I am now six months into my Training Contract at Lewis Rodgers, although prior to this I was a Legal Clerk for here for nearly three years.
It has been extremely busy this week with me being out at Court every day. I have been to Court on Ex-Parte Injunctions (urgent applications to the Court) and also children matters concerning both residence and contact applications. There have been recent changes and discussions in this area. Please check out our recent blog on the Disclosure of Evidence within Children Act proceedings.
Attending Court can be very difficult for clients and therefore it is my job when I am at Court to make it less stressful for the client. When I attend Court on urgent applications the other party in the proceedings is not present and therefore the discussions that i have are merely with the client. However at hearings where the other party is present I enter into discussions with either the other legal representative or the other party who may be representing themselves. This can sometimes be difficult as I am not able to advise that person and I always continue to act in my client’s best interest. The cases that I have been engaged with this week have been very interesting.
Unfortunately the work in the office does not stop because I am out at Court and therefore I have been drafting divorce petitions on my return to the office. This is the start of a divorce and can be a difficult time for clients. However here at Lewis Rodgers we have a sympathetic ear for all of our clients and understand that a marriage breakdown is a difficult time.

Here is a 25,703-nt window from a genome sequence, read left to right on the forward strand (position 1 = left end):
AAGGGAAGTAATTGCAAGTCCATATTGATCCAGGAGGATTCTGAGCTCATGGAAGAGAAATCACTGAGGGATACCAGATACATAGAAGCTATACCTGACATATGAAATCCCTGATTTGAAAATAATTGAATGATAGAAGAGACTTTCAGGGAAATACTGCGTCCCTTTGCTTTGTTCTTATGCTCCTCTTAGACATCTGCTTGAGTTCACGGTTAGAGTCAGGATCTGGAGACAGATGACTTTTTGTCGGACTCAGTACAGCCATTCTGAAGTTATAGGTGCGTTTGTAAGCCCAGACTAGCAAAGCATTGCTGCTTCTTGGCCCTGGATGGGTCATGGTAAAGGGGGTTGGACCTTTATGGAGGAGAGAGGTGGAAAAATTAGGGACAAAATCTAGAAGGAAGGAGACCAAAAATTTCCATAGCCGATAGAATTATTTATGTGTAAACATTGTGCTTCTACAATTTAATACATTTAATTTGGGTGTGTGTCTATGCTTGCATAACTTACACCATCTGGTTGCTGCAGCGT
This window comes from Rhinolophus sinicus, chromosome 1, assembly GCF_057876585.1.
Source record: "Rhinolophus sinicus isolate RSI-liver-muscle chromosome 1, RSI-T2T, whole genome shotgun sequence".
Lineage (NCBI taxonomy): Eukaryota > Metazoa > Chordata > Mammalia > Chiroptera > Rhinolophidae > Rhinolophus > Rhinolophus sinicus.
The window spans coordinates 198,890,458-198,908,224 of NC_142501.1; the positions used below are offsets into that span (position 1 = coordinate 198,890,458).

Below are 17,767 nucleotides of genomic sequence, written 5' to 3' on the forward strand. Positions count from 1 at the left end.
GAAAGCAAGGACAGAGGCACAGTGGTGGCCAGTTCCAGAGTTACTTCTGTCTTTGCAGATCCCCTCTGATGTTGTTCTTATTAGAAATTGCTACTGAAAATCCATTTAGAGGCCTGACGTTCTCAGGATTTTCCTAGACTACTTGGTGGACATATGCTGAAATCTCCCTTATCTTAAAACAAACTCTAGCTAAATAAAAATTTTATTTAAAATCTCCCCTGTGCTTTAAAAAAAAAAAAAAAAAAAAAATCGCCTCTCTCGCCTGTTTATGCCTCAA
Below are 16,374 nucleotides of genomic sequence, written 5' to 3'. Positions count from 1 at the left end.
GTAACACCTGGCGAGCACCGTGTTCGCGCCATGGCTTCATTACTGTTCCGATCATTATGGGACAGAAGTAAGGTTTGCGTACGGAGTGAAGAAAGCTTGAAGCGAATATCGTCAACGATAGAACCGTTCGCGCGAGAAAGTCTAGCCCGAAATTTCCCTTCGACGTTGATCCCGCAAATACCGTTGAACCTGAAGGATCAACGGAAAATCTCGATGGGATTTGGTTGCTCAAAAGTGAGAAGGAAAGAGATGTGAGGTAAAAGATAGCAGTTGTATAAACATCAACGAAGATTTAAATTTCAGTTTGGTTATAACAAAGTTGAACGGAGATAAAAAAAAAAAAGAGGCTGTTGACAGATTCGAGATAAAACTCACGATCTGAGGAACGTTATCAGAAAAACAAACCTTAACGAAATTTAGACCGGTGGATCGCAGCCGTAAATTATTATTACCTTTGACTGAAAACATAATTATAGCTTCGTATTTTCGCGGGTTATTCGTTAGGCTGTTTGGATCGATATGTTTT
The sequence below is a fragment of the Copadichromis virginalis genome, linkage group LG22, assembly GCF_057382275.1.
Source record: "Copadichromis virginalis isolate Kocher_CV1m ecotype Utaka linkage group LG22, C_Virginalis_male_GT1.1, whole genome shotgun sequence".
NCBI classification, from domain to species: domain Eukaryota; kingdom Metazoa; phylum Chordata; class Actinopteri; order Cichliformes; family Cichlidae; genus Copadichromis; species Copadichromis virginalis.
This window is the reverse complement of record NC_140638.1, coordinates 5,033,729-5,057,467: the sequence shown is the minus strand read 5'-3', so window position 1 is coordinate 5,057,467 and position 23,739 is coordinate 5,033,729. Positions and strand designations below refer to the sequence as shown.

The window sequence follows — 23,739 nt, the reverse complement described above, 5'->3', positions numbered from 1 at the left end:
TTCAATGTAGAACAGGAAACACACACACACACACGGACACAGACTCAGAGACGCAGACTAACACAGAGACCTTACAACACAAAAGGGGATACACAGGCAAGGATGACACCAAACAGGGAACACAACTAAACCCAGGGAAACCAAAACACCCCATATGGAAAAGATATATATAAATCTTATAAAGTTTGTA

Within the divorce process we discuss the finances of the marriage and this can be done without the need for an application to be made to the Court. We can only advise on the finances of the marriage if there has been full and frank disclosure. This is where each party provides to the other their last 12 months bank statements, valuations of any property that they may have, pensions and any other assets as well as details about any debts that the parties may have. Only once all of that has been exchanged can we then give advice on specific settlements. If the matter cannot be resolved through us or mediation (which is a brilliant service) may there need to be an application made to the Court for Ancillary Relief. This is where the Court will decide how the finances of the marriage should be resolved. One of the important forms within this process is a Financial Statement (referred to as a Form E) which details all of the finances of the marriage of each party. I have completed one of these this week with a client together with the evidence of the finances.
I have engaged with a wide variety of professionals including Property Valuers, Social Workers, Counsel (Barristers) and Collectors of specimens for both alcohol and drug testing.